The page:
2009-12-09

I got this problem from a friend, and although the answer can be found with a web search I will reproduce it here for future reference.

What are the probabilities of the different poker hands? First let me be specific in that I’m talking about the probability of getting one of the poker hands at the first draw from a full deck of cards. So we have 52 cards (no wild cards) and we draw 5, or we a number of players and we give 5 cards to each.

Both of the above situations are equivalent. There is no difference in the way you calculate the probability if you draw the first 5 cards or you draw the 2nd, 6th, 10th, 14th and 18th card from the deck.

Royal Flush

Royal flush is ace, king, queen, jack, ten in the same suit. The probability is:

$P_{royal\_flush} = \frac{4}{C(52, 5)} \approx 0.0001539\%$

There is only 1 possible combination for each suit that can give you a royal flush, multiplied with the number of suits.

Straight Flush

Straight flush is 5 cards in rank sequence and of the same suit. The probability is (including royal flush):

$P_{straight\_flush} = \frac{4 \cdot 10}{C(52, 5)} \approx 0.001539\%$

There are 10 ways of getting 5 cards from 14 in rank sequence (because we can have ace-high or an ace-low straight flush) for each suit, multiplied with the number of suits.

Four of a kind

Four of a kind means 4 cards of one rank, and an unmatched card of another rank. The probability is:

$P_{4\_of\_kind} = \frac{13 \cdot 48}{C(52, 5)} \approx 0.024\%$

There are 13 possible ways to get 4 cards of the same rank (that’s the number of ranks available) and there are (52 – 4) possible ways to get the remaining 5th card.

Full house

Full house means 3 matching cards of one rank, and 2 matching cards of another rank. The probability is:

$P_{full\_house} = \frac{P(13, 2) \cdot C(4, 3) \cdot C(4, 2)}{C(52, 5)} \approx 0.144\%$

There are $P(52, 5)$ possible ways to get 2 suits from the 13 available. This is because in this case it matters if for example we have 3 cards of clubs and 2 cards of spades or 3 cards of spades and 2 cards of clubs. There are $C(4, 3)$ and $C(4, 2)$ possible ways of getting 3 and respectively 2 cards from the 4 cards of the same rank.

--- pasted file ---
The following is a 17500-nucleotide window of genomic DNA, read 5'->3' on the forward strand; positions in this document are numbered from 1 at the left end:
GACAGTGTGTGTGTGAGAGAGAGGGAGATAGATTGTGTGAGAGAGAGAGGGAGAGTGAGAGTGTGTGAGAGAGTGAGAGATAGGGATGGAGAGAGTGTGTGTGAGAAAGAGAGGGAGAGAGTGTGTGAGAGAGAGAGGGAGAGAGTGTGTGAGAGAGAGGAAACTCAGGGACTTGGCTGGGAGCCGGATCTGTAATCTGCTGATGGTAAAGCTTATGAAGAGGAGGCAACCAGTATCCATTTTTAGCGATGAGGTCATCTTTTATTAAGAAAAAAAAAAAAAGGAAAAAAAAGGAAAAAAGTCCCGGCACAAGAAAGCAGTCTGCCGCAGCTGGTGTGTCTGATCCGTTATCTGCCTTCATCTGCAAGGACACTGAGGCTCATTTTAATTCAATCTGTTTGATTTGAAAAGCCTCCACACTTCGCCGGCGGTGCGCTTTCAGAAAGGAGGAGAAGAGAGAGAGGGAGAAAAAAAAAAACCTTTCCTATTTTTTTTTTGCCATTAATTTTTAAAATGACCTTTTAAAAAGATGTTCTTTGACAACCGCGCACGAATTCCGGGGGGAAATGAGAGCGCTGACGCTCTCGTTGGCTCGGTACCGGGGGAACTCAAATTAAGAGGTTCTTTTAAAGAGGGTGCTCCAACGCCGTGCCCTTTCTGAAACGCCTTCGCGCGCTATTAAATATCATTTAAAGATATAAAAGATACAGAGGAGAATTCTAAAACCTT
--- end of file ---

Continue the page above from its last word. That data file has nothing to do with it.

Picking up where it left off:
Flush

Flush means 5 cards of the same suit, not in rank sequence, excluding the straight flush and royal flush. The probability is:

$P_{flush} = \frac{4 \cdot C(13, 5) - 40}{C(52, 5)} \approx 0.19654\%$

There are $C(13, 5)$ possible ways to get 5 cards from each suit and we have to subtract the 40 straight flushes (see above) from that number.

Straight

Straight means 5 cards in rank sequence but in more than one suit. The probability is:

$P_{straight} = \frac{10 \cdot 4^5 - 40}{C(52, 5)} \approx 0.39246468\%$

There are 10 ways of getting 5 cards in rank sequence and $4^5$ combinations available for those 5 cards. As before we have to subtract the 40 straight flushes from that number.

Three of a kind

Three of a kind means 3 cards of the same rank, plus 2 unmatched cards. The probability is:

$P_{3\_of\_kind} = \frac{13 \cdot C(4, 3) \cdot C(12, 2) \cdot 4^2}{C(52, 5)} \approx 2.1129\%$

OK, so there are $C(4, 3)$ possible ways of selecting 3 cards from 4 of the same rank, and we have to multiply this with the number of ranks. For the remaining 2 cards there are $C(12, 2)$ possible ways of selecting the rank so it would not match the rank of the first 3 cards, and $4^2$ combinations available for those 2 cards.

Two pair

Two pair means two cards of the same rank, plus two cards of another rank (that match each other but not the first pair), plus one unmatched card. The probability is:

$P_{2\_pair} = \frac{C(13, 2) \cdot C(4, 2) \cdot C(4, 2) \cdot 11 \cdot 4}{C(52, 5)} \approx 4.7539\%$

We have $C(13, 2)$ possible ways of selecting 2 different ranks from the 13 available, multiplied twice with $C(4, 2)$ which is the number of possible ways of selecting 3 cards from 4 of the same rank. For the remaining card we have only 11 suits available and 4 possible cards per suit.

One pair

One pair means two cards of the same rank, plus three other unmatched cards. The probability is:

$P_{2\_pair} = \frac{13 \cdot C(4, 2) \cdot C(12, 3) \cdot 4^3}{C(52, 5)} \approx 42.2569\%$